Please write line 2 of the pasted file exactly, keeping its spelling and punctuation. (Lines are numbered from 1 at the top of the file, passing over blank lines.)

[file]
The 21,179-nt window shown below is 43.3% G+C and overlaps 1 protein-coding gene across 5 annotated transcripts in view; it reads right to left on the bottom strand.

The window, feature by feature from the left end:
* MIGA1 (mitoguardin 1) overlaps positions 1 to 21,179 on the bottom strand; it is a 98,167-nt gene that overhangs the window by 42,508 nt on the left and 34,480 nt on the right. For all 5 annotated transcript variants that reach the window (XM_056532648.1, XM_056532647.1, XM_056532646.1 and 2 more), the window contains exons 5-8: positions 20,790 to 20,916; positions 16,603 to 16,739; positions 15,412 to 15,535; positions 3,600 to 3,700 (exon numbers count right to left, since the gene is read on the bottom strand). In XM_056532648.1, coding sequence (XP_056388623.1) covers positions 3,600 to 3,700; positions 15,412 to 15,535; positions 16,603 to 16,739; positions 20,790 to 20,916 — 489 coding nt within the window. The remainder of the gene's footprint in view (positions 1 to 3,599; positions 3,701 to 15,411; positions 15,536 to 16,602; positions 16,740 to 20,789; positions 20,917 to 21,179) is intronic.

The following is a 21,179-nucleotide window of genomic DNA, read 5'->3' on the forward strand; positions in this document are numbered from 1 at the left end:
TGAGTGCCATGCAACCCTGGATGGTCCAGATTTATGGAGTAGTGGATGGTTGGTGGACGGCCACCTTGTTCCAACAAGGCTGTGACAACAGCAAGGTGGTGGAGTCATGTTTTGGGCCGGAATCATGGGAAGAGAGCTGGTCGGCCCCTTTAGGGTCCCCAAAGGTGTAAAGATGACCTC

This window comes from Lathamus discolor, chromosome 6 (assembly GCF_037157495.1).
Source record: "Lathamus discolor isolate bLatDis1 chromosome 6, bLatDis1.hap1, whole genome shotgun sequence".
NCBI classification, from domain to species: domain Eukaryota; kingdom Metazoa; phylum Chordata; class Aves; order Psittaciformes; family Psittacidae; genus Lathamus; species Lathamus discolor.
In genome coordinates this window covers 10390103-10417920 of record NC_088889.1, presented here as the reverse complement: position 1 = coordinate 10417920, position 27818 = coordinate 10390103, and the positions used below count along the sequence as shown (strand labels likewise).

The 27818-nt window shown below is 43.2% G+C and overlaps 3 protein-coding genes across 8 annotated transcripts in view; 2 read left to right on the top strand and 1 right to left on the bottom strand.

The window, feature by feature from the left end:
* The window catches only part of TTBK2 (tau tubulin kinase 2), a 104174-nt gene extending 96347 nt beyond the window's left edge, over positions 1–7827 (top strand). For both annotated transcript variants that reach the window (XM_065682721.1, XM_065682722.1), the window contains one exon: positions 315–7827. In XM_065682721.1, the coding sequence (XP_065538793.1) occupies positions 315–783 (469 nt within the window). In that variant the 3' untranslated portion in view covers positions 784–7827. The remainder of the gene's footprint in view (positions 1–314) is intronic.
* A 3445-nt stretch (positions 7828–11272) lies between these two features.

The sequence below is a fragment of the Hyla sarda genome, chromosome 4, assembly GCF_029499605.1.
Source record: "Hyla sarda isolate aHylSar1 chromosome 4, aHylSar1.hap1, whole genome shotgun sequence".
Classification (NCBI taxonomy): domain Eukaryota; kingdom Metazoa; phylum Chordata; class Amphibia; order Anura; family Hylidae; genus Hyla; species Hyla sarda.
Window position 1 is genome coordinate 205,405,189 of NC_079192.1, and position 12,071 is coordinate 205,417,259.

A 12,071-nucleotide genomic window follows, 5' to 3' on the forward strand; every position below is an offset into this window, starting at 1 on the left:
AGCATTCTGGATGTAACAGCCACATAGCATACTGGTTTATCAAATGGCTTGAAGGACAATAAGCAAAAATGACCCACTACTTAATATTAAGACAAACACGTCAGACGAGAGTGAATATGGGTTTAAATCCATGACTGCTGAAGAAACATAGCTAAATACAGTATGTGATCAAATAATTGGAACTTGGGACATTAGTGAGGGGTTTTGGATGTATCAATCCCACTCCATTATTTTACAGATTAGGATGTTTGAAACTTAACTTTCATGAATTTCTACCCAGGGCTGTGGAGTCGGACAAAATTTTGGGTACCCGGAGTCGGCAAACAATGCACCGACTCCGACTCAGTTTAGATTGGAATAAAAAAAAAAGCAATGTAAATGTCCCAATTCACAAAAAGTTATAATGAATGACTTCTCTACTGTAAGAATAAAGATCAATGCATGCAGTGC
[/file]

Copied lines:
The window, feature by feature from the left end: